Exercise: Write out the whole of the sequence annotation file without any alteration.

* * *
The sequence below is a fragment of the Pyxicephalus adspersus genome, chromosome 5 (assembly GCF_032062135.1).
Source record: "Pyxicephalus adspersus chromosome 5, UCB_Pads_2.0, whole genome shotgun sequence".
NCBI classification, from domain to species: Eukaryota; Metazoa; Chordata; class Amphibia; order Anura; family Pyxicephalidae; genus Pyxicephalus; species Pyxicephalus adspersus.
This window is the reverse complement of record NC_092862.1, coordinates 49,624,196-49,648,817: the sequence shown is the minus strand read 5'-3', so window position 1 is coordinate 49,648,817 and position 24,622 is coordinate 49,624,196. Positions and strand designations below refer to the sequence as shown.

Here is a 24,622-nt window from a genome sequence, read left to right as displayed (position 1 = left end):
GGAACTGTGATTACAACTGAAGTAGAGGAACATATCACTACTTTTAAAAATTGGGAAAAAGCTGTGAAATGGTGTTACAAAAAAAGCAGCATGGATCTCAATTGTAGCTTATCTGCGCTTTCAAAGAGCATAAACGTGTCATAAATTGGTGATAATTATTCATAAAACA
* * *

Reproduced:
The sequence below is a fragment of the Pyxicephalus adspersus genome, chromosome 5 (assembly GCF_032062135.1).
Source record: "Pyxicephalus adspersus chromosome 5, UCB_Pads_2.0, whole genome shotgun sequence".
NCBI classification, from domain to species: Eukaryota; Metazoa; Chordata; class Amphibia; order Anura; family Pyxicephalidae; genus Pyxicephalus; species Pyxicephalus adspersus.
This window is the reverse complement of record NC_092862.1, coordinates 49,624,196-49,648,817: the sequence shown is the minus strand read 5'-3', so window position 1 is coordinate 49,648,817 and position 24,622 is coordinate 49,624,196. Positions and strand designations below refer to the sequence as shown.

Here is a 24,622-nt window from a genome sequence, read left to right as displayed (position 1 = left end):
GGAACTGTGATTACAACTGAAGTAGAGGAACATATCACTACTTTTAAAAATTGGGAAAAAGCTGTGAAATGGTGTTACAAAAAAAGCAGCATGGATCTCAATTGTAGCTTATCTGCGCTTTCAAAGAGCATAAACGTGTCATAAATTGGTGATAATTATTCATAAAACA